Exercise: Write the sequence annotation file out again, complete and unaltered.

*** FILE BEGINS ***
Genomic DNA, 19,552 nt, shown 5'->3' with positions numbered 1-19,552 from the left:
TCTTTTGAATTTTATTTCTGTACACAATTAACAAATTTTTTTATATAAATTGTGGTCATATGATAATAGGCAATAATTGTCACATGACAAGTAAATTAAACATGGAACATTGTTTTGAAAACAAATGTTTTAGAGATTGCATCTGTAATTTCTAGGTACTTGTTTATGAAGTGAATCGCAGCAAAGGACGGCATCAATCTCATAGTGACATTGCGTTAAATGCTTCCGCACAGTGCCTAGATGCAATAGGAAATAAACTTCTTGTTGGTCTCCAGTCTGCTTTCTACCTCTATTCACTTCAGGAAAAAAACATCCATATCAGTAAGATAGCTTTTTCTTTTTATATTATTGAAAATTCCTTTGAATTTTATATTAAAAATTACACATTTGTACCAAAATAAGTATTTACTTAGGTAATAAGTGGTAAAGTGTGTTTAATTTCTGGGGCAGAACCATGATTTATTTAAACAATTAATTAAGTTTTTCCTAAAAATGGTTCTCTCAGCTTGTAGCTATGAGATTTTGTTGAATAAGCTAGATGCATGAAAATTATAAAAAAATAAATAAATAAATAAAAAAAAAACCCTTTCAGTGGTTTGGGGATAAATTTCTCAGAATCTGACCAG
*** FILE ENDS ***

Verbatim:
Genomic DNA, 19,552 nt, shown 5'->3' with positions numbered 1-19,552 from the left:
TCTTTTGAATTTTATTTCTGTACACAATTAACAAATTTTTTTATATAAATTGTGGTCATATGATAATAGGCAATAATTGTCACATGACAAGTAAATTAAACATGGAACATTGTTTTGAAAACAAATGTTTTAGAGATTGCATCTGTAATTTCTAGGTACTTGTTTATGAAGTGAATCGCAGCAAAGGACGGCATCAATCTCATAGTGACATTGCGTTAAATGCTTCCGCACAGTGCCTAGATGCAATAGGAAATAAACTTCTTGTTGGTCTCCAGTCTGCTTTCTACCTCTATTCACTTCAGGAAAAAAACATCCATATCAGTAAGATAGCTTTTTCTTTTTATATTATTGAAAATTCCTTTGAATTTTATATTAAAAATTACACATTTGTACCAAAATAAGTATTTACTTAGGTAATAAGTGGTAAAGTGTGTTTAATTTCTGGGGCAGAACCATGATTTATTTAAACAATTAATTAAGTTTTTCCTAAAAATGGTTCTCTCAGCTTGTAGCTATGAGATTTTGTTGAATAAGCTAGATGCATGAAAATTATAAAAAAATAAATAAATAAATAAAAAAAAAACCCTTTCAGTGGTTTGGGGATAAATTTCTCAGAATCTGACCAG